Sunday, April 1, 2012

Hosanna to the King of Kings!

...from the archives...

"Rejoice greatly, O daughter of Zion! Shout aloud, O daughter of Jerusalem! Behold, your king is coming to you; righteous and having salvation is he, humble and mounted on a donkey, on a colt, the foal of a donkey." ~Zech 9.9


"Hosanna! Blessed is the Messiah, the Son of David! Bring us salvation like the prophecies foretold! You're our King! Save us!" The shouts of praise rang throughout Jerusalem. Their songs were so loud, the priests began to worry about crowd control. But that didn't matter to the people; their King had come! They had read the prophet Daniel and they'd been counting down the years according to his prophecy; they knew the promised King would be appearing soon (*1). It'd been 483 years, and although some were starting to lose faith, all was redeemed in this moment. Surely there had never been a prouder moment to be a Jew.

Today, at the exact moment Daniel had foretold, Yeshua the Nazarene rode into the city on a colt, declaring Himself to be the new King in the line of David (*2). They rolled out the red carpet, or the the palm branches as it were, to welcome Him. Although there was symbolism here they didn't see (*3), one thing was obvious to all: Prophecy was being fulfilled today. And everyone was willing to surrender their all to the Lord Jesus Christ, the King of Israel.

Sound familiar? Don't we sing those same words almost every Sunday?


So, with the anticipation building, a multitude from Bethany and a multitude from Jerusalem all gathered around, Mark delivers the anticlimactic ending to the news flash of the century. Mark writes, "Jesus entered Jerusalem and came into the temple; and after looking around at everything, He left for Bethany with the twelve, since it was already late." (Mark 11.11) What!? That's it? So Jesus looked around a little, then noticed His watch and split?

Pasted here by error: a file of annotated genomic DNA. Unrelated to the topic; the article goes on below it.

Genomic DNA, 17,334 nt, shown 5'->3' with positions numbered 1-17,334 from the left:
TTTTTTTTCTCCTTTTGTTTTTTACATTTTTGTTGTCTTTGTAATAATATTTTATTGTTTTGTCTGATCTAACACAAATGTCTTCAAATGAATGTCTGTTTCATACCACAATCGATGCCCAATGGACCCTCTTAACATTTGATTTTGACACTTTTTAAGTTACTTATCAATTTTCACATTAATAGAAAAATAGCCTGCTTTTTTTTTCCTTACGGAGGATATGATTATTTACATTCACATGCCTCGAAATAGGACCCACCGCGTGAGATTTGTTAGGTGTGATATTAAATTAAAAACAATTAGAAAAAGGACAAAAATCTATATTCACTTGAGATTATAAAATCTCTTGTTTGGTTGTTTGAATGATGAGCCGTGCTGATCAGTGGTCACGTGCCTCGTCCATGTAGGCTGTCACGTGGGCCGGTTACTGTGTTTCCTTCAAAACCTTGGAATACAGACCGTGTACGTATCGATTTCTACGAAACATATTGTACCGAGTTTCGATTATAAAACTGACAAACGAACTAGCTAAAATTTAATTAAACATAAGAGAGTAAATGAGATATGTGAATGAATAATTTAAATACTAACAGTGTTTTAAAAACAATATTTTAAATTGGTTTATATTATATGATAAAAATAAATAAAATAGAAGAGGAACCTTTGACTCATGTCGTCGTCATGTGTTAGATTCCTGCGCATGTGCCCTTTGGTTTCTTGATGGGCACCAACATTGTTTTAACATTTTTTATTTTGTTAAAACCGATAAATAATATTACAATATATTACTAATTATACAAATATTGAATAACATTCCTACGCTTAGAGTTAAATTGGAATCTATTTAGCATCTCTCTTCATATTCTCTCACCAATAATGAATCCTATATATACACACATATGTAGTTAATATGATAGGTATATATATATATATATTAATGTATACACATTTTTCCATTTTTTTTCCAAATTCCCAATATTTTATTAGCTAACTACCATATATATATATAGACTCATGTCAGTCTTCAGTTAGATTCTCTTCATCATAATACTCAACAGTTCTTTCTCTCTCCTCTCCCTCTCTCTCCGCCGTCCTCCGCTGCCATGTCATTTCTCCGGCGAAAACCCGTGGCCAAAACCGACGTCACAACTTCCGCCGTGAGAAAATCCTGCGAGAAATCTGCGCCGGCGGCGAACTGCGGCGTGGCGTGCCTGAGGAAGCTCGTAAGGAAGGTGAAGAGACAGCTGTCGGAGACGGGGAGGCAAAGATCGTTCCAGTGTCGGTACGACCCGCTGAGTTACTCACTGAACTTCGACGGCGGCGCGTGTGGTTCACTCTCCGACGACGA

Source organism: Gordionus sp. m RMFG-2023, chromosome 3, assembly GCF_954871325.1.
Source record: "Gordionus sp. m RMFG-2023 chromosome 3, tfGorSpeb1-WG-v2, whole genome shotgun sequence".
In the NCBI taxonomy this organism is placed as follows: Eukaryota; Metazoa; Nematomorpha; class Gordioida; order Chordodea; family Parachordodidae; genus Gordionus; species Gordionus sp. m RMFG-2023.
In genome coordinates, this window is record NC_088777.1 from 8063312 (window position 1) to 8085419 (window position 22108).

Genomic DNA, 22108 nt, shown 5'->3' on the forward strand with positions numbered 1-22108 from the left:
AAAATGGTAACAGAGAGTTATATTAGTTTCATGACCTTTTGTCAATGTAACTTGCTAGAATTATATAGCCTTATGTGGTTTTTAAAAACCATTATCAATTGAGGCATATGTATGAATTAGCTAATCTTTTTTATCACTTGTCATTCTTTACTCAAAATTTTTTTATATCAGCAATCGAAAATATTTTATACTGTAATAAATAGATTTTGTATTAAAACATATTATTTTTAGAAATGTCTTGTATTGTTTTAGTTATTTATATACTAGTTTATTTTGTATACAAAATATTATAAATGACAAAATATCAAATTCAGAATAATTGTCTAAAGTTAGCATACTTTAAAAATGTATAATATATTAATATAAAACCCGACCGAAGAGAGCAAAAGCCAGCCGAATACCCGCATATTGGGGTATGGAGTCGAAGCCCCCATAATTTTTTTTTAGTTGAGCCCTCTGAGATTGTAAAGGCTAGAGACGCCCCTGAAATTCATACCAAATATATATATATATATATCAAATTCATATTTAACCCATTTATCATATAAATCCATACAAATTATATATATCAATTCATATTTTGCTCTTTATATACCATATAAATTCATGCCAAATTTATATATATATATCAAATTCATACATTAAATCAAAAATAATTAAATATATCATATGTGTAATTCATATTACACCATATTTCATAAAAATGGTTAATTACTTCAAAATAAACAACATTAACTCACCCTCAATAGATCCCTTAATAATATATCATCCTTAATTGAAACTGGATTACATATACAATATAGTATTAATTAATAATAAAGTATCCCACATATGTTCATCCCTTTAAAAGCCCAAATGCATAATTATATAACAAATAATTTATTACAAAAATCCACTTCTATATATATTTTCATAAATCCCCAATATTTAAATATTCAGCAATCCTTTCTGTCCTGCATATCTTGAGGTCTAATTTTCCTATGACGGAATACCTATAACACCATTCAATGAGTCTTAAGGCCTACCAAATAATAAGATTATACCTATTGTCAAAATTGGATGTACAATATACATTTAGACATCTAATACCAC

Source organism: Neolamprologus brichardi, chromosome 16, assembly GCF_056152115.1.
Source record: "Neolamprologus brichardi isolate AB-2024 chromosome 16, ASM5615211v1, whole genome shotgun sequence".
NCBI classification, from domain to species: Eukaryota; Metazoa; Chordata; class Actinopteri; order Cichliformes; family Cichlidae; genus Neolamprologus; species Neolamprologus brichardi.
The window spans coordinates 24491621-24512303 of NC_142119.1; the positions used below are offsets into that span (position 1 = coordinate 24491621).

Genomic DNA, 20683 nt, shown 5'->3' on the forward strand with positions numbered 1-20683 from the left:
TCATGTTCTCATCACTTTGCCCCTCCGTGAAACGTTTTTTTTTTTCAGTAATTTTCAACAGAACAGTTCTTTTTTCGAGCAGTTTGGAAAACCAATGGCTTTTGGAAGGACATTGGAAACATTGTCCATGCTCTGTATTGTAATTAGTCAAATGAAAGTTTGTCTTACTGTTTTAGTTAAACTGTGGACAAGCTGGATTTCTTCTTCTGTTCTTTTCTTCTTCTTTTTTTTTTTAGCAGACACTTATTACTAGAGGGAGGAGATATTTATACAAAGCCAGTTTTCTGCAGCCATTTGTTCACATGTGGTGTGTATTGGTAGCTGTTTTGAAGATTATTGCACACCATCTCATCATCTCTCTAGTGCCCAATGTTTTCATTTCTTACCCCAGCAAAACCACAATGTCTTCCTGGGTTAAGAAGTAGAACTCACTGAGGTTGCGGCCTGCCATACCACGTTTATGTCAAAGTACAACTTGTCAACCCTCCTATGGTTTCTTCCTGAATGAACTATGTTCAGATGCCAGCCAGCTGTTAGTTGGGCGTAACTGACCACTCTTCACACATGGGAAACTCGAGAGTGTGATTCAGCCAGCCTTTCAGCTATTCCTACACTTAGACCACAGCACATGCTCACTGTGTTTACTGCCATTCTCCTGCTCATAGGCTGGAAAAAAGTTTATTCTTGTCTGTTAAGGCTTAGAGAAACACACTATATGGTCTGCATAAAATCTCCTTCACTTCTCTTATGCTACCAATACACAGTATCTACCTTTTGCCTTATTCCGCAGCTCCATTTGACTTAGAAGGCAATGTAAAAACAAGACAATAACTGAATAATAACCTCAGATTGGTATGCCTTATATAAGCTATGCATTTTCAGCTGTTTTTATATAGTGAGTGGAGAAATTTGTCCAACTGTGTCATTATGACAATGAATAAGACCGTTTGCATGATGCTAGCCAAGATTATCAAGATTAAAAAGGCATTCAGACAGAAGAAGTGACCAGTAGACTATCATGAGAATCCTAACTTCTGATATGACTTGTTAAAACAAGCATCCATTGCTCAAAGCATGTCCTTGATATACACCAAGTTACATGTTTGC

As odd as Mark makes it sound, there's actually much more going on here. Traditionally when a new king was riding into a conquered land for the first time, he would ride straight into the heart of the city, into the palace or wherever he intended to reign from, and into the throne room, where he would stop to inspect everything. The new king would then decide what would stay and what would go. Jesus does exactly that. He rides into the heart on the city, into the temple, and stops in the court of Gentiles. Surely there would have been hushed whispers behind all the commotion: "What's He doing? Why is he stopping here? This isn't anywhere special--nobody cares about the Court of Gentiles!"

But despite the murmurs Jesus dismounts the colt and begins to look around. He says nothing. Who knows how many hours went by. Finally, He motions to His disciples to head back up the hill. Jesus keeps his thoughts to Himself for the moment. And everyone slept happily that night.

What was going on in the mind of the King? We know from Luke's account that that same day he wept over Jerusalem; deeply grieved that they didn't understand the events that were bringing peace and even though this was "their day," (*4) they missed their visitation (Luke 19.41-44). He woke up the next morning in a terrible mood. He curses a fig tree (*5) for having no fruit when it looked like a healthy fruit-bearing plant, (Know anyone like that? Any churches?) and proceeds back down into Jerusalem. Headed once again for the throne room He chose yesterday: the court of Gentiles.